International Civil Aviation Organization (ICAO)

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  • The International Civil Aviation Organization (ICAO) is a UN specialized agency, established by States in 1944 to manage the administration and governance of the Convention on International Civil Aviation (Chicago Convention).
  • ICAO works with the Convention’s 192 Member States and industry groups to reach consensus on international civil aviation Standards and Recommended Practices (SARPs) and policies in support of a safe, efficient, secure, economically sustainable and environmentally responsible civil aviation sector. These SARPs and policies are used by ICAO Member States to ensure that their local civil aviation operations and regulations conform to global norms, which in turn permits more than 100,000 daily flights in aviation’s global network to operate safely and reliably in every region of the world.
  • In addition to its core work resolving consensus-driven international SARPs and policies among its Member States and industry, and among many other priorities and programmes, ICAO also coordinates assistance and capacity building for States in support of numerous aviation development objectives; produces global plans to coordinate multilateral strategic progress for safety and air navigation; monitors and reports on numerous air transport sector performance metrics; and audits States’ civil aviation oversight capabilities in the areas of safety and security.
  • Emissions from international aviation are specifically excluded from the targets agreed under the Kyoto Protocol. Instead, the Protocol invites developed countries to pursue the limitation or reduction of emissions through the International Civil Aviation Organization.

  • ICAO’s environmental committee continues to consider the potential for using market-based measures such as trading and charging, but this work is unlikely to lead to global action.

  • It is currently developing guidance for states who wish to include aviation in an emissions trading scheme (ETS) to meet their Kyoto commitments, and for airlines who wish to participate voluntarily in a trading scheme.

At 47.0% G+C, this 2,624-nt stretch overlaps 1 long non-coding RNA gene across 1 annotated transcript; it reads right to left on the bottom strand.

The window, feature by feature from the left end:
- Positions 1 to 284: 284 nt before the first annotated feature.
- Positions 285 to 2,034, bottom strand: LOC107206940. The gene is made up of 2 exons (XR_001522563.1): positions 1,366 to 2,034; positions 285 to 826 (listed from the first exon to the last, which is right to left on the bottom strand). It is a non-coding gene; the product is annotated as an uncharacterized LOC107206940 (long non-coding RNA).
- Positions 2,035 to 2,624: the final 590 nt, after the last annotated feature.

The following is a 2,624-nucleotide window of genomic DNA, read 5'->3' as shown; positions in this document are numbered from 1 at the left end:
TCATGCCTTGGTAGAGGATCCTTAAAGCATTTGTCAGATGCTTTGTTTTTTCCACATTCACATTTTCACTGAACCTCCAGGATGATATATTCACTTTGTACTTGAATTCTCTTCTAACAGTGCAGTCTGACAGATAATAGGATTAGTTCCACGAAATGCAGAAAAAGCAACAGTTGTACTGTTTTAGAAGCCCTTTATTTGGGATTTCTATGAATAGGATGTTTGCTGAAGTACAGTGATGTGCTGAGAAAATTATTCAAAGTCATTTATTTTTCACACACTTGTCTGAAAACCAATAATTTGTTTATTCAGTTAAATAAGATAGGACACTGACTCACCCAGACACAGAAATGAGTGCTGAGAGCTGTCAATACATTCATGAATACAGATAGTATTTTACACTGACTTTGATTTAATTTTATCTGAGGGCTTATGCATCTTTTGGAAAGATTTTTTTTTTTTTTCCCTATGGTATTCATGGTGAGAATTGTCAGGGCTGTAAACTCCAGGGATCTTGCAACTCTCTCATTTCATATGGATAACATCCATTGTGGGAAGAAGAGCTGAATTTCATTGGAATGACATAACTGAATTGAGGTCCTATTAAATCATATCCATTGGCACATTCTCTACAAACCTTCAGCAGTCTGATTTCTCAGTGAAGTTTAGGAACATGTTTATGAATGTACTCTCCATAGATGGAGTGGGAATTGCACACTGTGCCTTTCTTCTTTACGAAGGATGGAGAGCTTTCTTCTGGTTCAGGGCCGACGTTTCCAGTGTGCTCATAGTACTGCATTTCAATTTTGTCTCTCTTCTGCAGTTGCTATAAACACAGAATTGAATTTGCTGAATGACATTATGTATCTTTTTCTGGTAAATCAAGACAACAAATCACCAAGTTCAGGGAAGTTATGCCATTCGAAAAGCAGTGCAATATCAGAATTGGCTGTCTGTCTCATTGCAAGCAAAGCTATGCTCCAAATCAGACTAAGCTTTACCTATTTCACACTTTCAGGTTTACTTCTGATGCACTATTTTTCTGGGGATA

• Emissions from domestic aviation are included within the Kyoto targets agreed by countries. This has led to some national policies such as fuel and emission taxes for domestic air travel in the Netherlands and Norway, respectively. Although some countries tax the fuel used by domestic aviation, there is no duty on kerosene used on international flights.


  • The Civil Air Navigation Services Organisation (CANSO) is a representative body of companies that provide air traffic control. It represents the interests of Air Navigation Service Providers (ANSPs).
  • CANSO members are responsible for supporting over 85% of world air traffic, and through its workgroups, members share information and develop new policies, with the aim of improving air navigation services on the ground and in the air. CANSO also represents its members’ views in regulatory and industry forums, including at the International Civil Aviation Organization (ICAO), where it has official Observer status.
  • Full membership is open to all ANSPs regardless of their legal status. This includes ANSPs who are integrated within government structures and departments. Members who are not separated from their governments are able to sign an article of membership which explicitly recognises that CANSO does not represent the national government of the ANSP’s home state in any way.
  • The Associate Membership of CANSO is drawn from companies and organisations from the aviation industry who are involved with the delivery of air traffic services.
  • Membership offers them the chance to network both formally and informally with clients, and decision makers across the aviation industry.
  • Associate Members may contribute to CANSO’s work programmes and help it improve the delivery of Air Navigation Services.
  • CANSO is member of the Air Transport Action Group (ATAG).

  • Airports Council International (ACI) is the only global trade representative of the world’s airport authorities. Established in 1991, ACI represents airports’ interests with governments and international organizations, develops standards, policies and recommended practices for airports, and it provides information and training opportunities to raise the standards around the world. It aims to provide the public a safe, secure, efficient and an environmentally responsible air transport system.
  • It is governed by the ACI Governing Board. ACI World is located in Montreal, Quebec, Canada. ACI works on a daily basis with the International Civil Aviation Organization (ICAO) and is a member of the Air Transport Action Group (ATAG).